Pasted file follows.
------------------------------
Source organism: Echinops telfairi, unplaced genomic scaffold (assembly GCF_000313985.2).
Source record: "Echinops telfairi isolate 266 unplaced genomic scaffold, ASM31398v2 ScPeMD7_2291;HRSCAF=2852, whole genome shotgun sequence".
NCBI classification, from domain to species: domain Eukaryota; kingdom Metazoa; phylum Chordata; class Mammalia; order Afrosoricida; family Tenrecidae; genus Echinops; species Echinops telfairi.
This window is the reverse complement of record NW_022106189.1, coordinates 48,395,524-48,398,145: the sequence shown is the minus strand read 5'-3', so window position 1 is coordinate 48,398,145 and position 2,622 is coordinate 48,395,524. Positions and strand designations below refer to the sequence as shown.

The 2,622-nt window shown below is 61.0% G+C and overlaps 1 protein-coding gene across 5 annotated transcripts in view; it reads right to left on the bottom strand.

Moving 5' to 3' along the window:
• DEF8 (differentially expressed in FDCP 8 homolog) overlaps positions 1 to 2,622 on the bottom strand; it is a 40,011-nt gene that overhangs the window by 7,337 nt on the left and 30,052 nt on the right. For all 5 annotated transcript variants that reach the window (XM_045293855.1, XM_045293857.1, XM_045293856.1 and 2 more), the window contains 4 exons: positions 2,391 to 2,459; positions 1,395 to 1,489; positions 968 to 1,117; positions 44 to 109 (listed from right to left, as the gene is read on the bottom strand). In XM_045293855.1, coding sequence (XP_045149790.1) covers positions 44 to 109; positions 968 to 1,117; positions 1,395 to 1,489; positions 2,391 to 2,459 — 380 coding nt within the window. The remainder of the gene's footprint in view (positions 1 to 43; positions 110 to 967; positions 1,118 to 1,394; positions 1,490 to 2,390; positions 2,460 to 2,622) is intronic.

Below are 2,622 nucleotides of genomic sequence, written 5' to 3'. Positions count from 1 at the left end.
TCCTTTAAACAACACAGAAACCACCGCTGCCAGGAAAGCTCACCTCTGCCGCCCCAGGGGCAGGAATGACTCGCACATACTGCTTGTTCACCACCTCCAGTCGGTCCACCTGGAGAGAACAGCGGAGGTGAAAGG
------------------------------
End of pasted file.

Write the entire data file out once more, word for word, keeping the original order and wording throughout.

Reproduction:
Source organism: Echinops telfairi, unplaced genomic scaffold (assembly GCF_000313985.2).
Source record: "Echinops telfairi isolate 266 unplaced genomic scaffold, ASM31398v2 ScPeMD7_2291;HRSCAF=2852, whole genome shotgun sequence".
NCBI classification, from domain to species: domain Eukaryota; kingdom Metazoa; phylum Chordata; class Mammalia; order Afrosoricida; family Tenrecidae; genus Echinops; species Echinops telfairi.
This window is the reverse complement of record NW_022106189.1, coordinates 48,395,524-48,398,145: the sequence shown is the minus strand read 5'-3', so window position 1 is coordinate 48,398,145 and position 2,622 is coordinate 48,395,524. Positions and strand designations below refer to the sequence as shown.

The 2,622-nt window shown below is 61.0% G+C and overlaps 1 protein-coding gene across 5 annotated transcripts in view; it reads right to left on the bottom strand.

Moving 5' to 3' along the window:
• DEF8 (differentially expressed in FDCP 8 homolog) overlaps positions 1 to 2,622 on the bottom strand; it is a 40,011-nt gene that overhangs the window by 7,337 nt on the left and 30,052 nt on the right. For all 5 annotated transcript variants that reach the window (XM_045293855.1, XM_045293857.1, XM_045293856.1 and 2 more), the window contains 4 exons: positions 2,391 to 2,459; positions 1,395 to 1,489; positions 968 to 1,117; positions 44 to 109 (listed from right to left, as the gene is read on the bottom strand). In XM_045293855.1, coding sequence (XP_045149790.1) covers positions 44 to 109; positions 968 to 1,117; positions 1,395 to 1,489; positions 2,391 to 2,459 — 380 coding nt within the window. The remainder of the gene's footprint in view (positions 1 to 43; positions 110 to 967; positions 1,118 to 1,394; positions 1,490 to 2,390; positions 2,460 to 2,622) is intronic.

Below are 2,622 nucleotides of genomic sequence, written 5' to 3'. Positions count from 1 at the left end.
TCCTTTAAACAACACAGAAACCACCGCTGCCAGGAAAGCTCACCTCTGCCGCCCCAGGGGCAGGAATGACTCGCACATACTGCTTGTTCACCACCTCCAGTCGGTCCACCTGGAGAGAACAGCGGAGGTGAAAGG